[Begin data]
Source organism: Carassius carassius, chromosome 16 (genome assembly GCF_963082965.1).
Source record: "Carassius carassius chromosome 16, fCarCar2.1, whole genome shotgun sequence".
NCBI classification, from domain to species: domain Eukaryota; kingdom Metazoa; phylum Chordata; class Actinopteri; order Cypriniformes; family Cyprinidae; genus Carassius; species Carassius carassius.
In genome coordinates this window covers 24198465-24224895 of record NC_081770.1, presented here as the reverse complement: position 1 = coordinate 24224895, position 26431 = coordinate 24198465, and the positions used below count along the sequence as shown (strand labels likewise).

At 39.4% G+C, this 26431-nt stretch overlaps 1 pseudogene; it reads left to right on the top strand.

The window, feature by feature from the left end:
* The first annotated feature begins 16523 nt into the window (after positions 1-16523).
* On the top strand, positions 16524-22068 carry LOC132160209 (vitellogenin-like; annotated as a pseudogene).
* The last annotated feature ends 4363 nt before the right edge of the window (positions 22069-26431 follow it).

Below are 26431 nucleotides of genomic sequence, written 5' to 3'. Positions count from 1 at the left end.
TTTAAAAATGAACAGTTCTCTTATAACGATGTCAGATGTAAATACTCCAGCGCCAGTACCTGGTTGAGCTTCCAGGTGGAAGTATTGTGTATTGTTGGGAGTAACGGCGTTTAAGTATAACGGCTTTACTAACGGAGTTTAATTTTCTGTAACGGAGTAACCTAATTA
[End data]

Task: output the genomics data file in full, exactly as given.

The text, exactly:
Source organism: Carassius carassius, chromosome 16 (genome assembly GCF_963082965.1).
Source record: "Carassius carassius chromosome 16, fCarCar2.1, whole genome shotgun sequence".
NCBI classification, from domain to species: domain Eukaryota; kingdom Metazoa; phylum Chordata; class Actinopteri; order Cypriniformes; family Cyprinidae; genus Carassius; species Carassius carassius.
In genome coordinates this window covers 24198465-24224895 of record NC_081770.1, presented here as the reverse complement: position 1 = coordinate 24224895, position 26431 = coordinate 24198465, and the positions used below count along the sequence as shown (strand labels likewise).

At 39.4% G+C, this 26431-nt stretch overlaps 1 pseudogene; it reads left to right on the top strand.

The window, feature by feature from the left end:
* The first annotated feature begins 16523 nt into the window (after positions 1-16523).
* On the top strand, positions 16524-22068 carry LOC132160209 (vitellogenin-like; annotated as a pseudogene).
* The last annotated feature ends 4363 nt before the right edge of the window (positions 22069-26431 follow it).

Below are 26431 nucleotides of genomic sequence, written 5' to 3'. Positions count from 1 at the left end.
TTTAAAAATGAACAGTTCTCTTATAACGATGTCAGATGTAAATACTCCAGCGCCAGTACCTGGTTGAGCTTCCAGGTGGAAGTATTGTGTATTGTTGGGAGTAACGGCGTTTAAGTATAACGGCTTTACTAACGGAGTTTAATTTTCTGTAACGGAGTAACCTAATTA